Monte Carlo methods, by sampling high-dimensional integrals through random walks, have revolutionized the understanding of complex systems. The traditional Metropolis local random walks induce however a high rate of rejections, making any simulations around a phase transition point too expensive, as phenomena of dynamical slowing down greatly impede the thermalization of the system.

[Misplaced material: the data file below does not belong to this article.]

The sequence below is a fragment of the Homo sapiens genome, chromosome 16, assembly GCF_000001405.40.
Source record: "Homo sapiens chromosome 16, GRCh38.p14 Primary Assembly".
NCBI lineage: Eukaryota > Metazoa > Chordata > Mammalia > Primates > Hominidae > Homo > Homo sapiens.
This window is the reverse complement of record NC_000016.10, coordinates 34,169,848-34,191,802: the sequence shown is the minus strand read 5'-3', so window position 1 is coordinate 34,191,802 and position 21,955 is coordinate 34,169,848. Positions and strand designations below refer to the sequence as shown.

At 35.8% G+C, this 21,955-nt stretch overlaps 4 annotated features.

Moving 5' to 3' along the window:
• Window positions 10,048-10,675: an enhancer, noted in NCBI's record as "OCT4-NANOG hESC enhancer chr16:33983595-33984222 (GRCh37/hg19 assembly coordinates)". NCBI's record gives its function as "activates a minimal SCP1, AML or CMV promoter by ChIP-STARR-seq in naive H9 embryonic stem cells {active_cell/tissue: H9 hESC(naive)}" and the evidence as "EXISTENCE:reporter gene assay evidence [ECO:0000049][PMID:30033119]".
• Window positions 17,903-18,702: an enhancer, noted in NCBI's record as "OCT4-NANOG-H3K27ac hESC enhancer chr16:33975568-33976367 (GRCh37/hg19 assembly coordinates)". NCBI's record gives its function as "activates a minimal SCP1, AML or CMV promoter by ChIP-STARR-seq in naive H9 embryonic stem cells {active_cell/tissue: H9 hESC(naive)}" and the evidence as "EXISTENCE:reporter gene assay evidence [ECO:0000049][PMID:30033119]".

This thesis deals with the development and application in statistical physics of a general framework for irreversible and rejection-free Markov-chain Monte Carlo methods, through the implementation of the factorized Metropolis filter and the lifting concept. This new class of rejection-free algorithms indeed breaks detailed balance yet fulfills the global one and displays moves that are infinitesimal, instead of finite random local moves. Clear accelerations of the thermalization time are observed in bidimensional soft-particle systems, bidimensional ferromagnetic XY spin systems and three-dimensional XY spin glasses. Last but not least, an important reduction of the critical slowing down is exhibited in three-dimensional ferromagnetic Heisenberg spin systems. The powerful irreversible factorized Metropolis algorithm is general yet easy to implement. In particular, its infinite number of samples provide direct access to observables that could not be obtained directly and complex interactions can be decomposed into simple components.